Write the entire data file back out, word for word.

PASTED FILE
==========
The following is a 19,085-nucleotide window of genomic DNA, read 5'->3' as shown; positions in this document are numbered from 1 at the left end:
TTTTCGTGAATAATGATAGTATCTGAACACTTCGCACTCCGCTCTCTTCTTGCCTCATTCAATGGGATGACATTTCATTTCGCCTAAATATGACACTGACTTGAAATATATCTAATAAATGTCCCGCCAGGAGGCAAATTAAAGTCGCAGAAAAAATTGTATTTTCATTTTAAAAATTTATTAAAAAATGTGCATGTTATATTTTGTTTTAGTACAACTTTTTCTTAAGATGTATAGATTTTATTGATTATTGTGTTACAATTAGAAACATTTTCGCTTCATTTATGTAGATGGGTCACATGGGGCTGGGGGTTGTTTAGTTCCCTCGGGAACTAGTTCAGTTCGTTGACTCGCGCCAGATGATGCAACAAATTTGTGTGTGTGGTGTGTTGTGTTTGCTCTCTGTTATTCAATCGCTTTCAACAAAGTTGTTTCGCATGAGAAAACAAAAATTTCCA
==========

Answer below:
The following is a 19,085-nucleotide window of genomic DNA, read 5'->3' as shown; positions in this document are numbered from 1 at the left end:
TTTTCGTGAATAATGATAGTATCTGAACACTTCGCACTCCGCTCTCTTCTTGCCTCATTCAATGGGATGACATTTCATTTCGCCTAAATATGACACTGACTTGAAATATATCTAATAAATGTCCCGCCAGGAGGCAAATTAAAGTCGCAGAAAAAATTGTATTTTCATTTTAAAAATTTATTAAAAAATGTGCATGTTATATTTTGTTTTAGTACAACTTTTTCTTAAGATGTATAGATTTTATTGATTATTGTGTTACAATTAGAAACATTTTCGCTTCATTTATGTAGATGGGTCACATGGGGCTGGGGGTTGTTTAGTTCCCTCGGGAACTAGTTCAGTTCGTTGACTCGCGCCAGATGATGCAACAAATTTGTGTGTGTGGTGTGTTGTGTTTGCTCTCTGTTATTCAATCGCTTTCAACAAAGTTGTTTCGCATGAGAAAACAAAAATTTCCA